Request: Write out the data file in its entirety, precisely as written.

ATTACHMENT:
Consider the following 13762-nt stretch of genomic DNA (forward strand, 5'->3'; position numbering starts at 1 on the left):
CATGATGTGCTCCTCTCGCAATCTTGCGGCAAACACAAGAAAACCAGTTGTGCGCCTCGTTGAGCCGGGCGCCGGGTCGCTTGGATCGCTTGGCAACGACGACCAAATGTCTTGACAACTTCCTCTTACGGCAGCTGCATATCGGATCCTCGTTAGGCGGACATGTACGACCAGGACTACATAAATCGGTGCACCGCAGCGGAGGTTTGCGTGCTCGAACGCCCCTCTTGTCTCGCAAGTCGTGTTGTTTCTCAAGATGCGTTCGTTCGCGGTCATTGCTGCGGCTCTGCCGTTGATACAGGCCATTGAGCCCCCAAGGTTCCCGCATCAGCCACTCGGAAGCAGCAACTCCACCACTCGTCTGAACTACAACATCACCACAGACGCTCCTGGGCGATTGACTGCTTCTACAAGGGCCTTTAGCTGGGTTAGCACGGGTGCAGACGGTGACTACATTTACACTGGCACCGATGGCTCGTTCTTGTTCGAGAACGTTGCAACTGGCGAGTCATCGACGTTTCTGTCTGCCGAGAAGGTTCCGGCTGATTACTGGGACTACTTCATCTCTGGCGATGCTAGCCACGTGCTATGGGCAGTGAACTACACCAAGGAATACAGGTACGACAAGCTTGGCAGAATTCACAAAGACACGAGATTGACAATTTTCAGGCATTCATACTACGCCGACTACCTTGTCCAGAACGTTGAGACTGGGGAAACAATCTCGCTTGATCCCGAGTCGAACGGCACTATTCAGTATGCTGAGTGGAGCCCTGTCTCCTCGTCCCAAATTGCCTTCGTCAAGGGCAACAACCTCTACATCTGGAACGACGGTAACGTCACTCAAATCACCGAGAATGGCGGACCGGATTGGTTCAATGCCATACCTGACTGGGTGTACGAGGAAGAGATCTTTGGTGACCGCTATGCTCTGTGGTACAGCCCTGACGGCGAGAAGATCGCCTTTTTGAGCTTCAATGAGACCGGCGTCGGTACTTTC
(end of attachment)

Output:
Consider the following 13762-nt stretch of genomic DNA (forward strand, 5'->3'; position numbering starts at 1 on the left):
CATGATGTGCTCCTCTCGCAATCTTGCGGCAAACACAAGAAAACCAGTTGTGCGCCTCGTTGAGCCGGGCGCCGGGTCGCTTGGATCGCTTGGCAACGACGACCAAATGTCTTGACAACTTCCTCTTACGGCAGCTGCATATCGGATCCTCGTTAGGCGGACATGTACGACCAGGACTACATAAATCGGTGCACCGCAGCGGAGGTTTGCGTGCTCGAACGCCCCTCTTGTCTCGCAAGTCGTGTTGTTTCTCAAGATGCGTTCGTTCGCGGTCATTGCTGCGGCTCTGCCGTTGATACAGGCCATTGAGCCCCCAAGGTTCCCGCATCAGCCACTCGGAAGCAGCAACTCCACCACTCGTCTGAACTACAACATCACCACAGACGCTCCTGGGCGATTGACTGCTTCTACAAGGGCCTTTAGCTGGGTTAGCACGGGTGCAGACGGTGACTACATTTACACTGGCACCGATGGCTCGTTCTTGTTCGAGAACGTTGCAACTGGCGAGTCATCGACGTTTCTGTCTGCCGAGAAGGTTCCGGCTGATTACTGGGACTACTTCATCTCTGGCGATGCTAGCCACGTGCTATGGGCAGTGAACTACACCAAGGAATACAGGTACGACAAGCTTGGCAGAATTCACAAAGACACGAGATTGACAATTTTCAGGCATTCATACTACGCCGACTACCTTGTCCAGAACGTTGAGACTGGGGAAACAATCTCGCTTGATCCCGAGTCGAACGGCACTATTCAGTATGCTGAGTGGAGCCCTGTCTCCTCGTCCCAAATTGCCTTCGTCAAGGGCAACAACCTCTACATCTGGAACGACGGTAACGTCACTCAAATCACCGAGAATGGCGGACCGGATTGGTTCAATGCCATACCTGACTGGGTGTACGAGGAAGAGATCTTTGGTGACCGCTATGCTCTGTGGTACAGCCCTGACGGCGAGAAGATCGCCTTTTTGAGCTTCAATGAGACCGGCGTCGGTACTTTC